“Do Not Track” would be akin to the “Do Not Call” list opt-out consumer registry to prevent unsolicited sales pitches and other calls, and right now looks to have a legitimate shot at reaching the proposed legislation level, if not further. The privacy advocacy, Consumer Watchdog, is running an ad in Times Square (on a 540-square foot digital billboard no less) mocking Google’s CEO Erik Schmidt as a snooping ice cream man.
Now Schmidt (and Facebook’s Mark Zuckerberg) have made some very boneheaded public statements about online privacy — and I’m a huge advocate of online privacy — but the reality is some level of tracking is necessary to keep the internet rolling along in its current fashion. Take away the legitimate revenue from data mining web user’s habits and all of a sudden you’ll be running into paywall after paywall of premium content. And on top of that, the technology to track web usage wouldn’t be going anywhere, it would just only be utilized by criminals or entities looking to circumvent anti tracking regulations.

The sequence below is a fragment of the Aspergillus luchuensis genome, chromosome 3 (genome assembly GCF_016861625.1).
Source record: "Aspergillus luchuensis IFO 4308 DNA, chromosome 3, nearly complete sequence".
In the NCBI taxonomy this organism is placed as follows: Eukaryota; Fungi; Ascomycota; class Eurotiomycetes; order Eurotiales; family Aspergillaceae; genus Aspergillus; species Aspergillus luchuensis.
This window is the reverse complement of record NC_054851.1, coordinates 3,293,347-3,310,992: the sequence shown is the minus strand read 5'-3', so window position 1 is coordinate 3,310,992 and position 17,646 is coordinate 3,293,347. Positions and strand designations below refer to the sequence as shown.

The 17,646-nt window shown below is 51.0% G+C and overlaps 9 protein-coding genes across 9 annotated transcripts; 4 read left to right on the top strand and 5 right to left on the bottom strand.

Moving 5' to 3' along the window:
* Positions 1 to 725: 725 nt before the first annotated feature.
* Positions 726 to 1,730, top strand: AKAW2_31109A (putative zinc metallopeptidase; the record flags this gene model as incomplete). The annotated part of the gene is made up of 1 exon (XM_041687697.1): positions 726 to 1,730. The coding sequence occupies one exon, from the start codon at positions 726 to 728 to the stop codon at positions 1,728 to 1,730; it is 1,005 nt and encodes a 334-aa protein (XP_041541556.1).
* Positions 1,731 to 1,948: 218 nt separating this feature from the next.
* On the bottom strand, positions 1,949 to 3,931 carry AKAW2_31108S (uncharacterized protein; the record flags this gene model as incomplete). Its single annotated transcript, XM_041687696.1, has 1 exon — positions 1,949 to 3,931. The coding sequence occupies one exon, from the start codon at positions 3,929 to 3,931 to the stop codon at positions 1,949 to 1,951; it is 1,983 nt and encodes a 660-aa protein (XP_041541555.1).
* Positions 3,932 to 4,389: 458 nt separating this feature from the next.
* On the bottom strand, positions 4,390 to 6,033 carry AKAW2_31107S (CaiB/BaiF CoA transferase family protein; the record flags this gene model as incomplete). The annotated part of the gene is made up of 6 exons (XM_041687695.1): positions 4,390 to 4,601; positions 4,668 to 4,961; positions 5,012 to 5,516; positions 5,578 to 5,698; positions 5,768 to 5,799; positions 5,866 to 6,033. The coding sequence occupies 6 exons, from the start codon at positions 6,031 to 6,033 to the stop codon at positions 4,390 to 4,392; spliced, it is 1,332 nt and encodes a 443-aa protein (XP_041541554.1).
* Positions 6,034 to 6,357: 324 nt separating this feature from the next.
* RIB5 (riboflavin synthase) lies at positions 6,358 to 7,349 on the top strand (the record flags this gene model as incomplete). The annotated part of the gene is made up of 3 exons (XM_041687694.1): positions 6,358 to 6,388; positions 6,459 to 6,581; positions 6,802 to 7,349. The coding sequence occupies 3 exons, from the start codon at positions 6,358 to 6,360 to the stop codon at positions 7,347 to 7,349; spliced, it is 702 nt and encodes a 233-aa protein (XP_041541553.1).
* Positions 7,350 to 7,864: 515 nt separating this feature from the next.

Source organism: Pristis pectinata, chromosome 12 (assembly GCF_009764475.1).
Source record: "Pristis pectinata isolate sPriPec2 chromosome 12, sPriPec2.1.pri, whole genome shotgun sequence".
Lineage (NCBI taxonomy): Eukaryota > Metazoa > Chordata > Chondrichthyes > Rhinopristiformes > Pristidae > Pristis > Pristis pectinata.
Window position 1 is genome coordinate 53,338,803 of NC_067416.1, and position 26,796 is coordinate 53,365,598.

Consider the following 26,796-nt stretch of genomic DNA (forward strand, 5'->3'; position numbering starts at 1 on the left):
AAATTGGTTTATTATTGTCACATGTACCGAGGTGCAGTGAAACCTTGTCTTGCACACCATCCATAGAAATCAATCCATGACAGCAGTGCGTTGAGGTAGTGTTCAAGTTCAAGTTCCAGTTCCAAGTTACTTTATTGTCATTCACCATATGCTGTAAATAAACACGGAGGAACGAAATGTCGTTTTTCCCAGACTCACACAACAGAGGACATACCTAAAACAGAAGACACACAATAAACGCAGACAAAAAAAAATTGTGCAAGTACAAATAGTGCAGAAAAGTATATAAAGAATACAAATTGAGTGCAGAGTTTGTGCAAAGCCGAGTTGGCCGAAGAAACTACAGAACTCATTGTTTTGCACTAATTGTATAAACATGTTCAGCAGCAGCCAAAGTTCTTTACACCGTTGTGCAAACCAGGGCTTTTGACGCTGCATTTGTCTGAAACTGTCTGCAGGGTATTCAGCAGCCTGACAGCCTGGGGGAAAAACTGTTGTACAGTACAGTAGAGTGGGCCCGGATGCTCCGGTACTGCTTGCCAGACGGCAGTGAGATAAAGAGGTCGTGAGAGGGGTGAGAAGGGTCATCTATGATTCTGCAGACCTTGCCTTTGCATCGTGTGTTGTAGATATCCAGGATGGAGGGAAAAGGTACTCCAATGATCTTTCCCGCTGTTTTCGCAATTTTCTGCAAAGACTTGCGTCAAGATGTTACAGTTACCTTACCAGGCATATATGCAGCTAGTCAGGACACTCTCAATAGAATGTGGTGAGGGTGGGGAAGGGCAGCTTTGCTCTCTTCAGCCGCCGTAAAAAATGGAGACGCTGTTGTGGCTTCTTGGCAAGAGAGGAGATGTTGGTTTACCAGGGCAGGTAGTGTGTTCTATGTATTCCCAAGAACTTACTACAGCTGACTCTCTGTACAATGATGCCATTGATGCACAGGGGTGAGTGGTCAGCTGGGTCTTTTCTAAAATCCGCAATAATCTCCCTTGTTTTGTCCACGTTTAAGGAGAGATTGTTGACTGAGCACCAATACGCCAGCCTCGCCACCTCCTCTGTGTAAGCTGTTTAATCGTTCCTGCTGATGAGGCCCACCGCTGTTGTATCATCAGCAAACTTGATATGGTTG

Because of Schmidt and Zuckerberg’s public idiocy on online privacy, and actual privacy gaffes like Facebook’s well-publicized multiple self-inflicted wounds, the general public is much more aware of exactly how tracked they are, and even if they don’t understand exactly how that data is used, they don’t like it. Consumer Watchdog’s commissioned poll (grain of salt here due to the poll’s source) found 80 percent of the public supporting a “Do Not Track” registry. That is a high number.
So now that the online privacy debate has gone mainstream, look for likely legislation to his Washington sometime soon. And if all comes to pass, the Federal Trade Commission may get its say in this process. Is that what anyone really wants? I doubt it.
From the link:
Do Not Track legislation would be similar to the national Do Not Call registry, allowing consumers to opt out of having their web activities tracked for advertising purposes. It is a concept that has gained surprising momentum – surprising, given the gridlock that otherwise exists on Capitol Hill – and could well be proposed as legislation in the upcoming session. House Energy and Commerce Communications Subcommittee ChairmanRick Boucher, D-Va., and Energy and Commerce Consumer Protection Subcommittee ChairmanBobby Rush, D-Ill., are working on privacy legislation that they hope to have ready for for the next Congress. The Do Not Call list would likely be included.
Then there is the Federal Trade Commission. FTC Chairman Jon Leibowitz told a Senate panel that the commission is exploring the idea as well (via Nextgov). The opt-out process could be run by the FTC or some private sector entity, he suggested.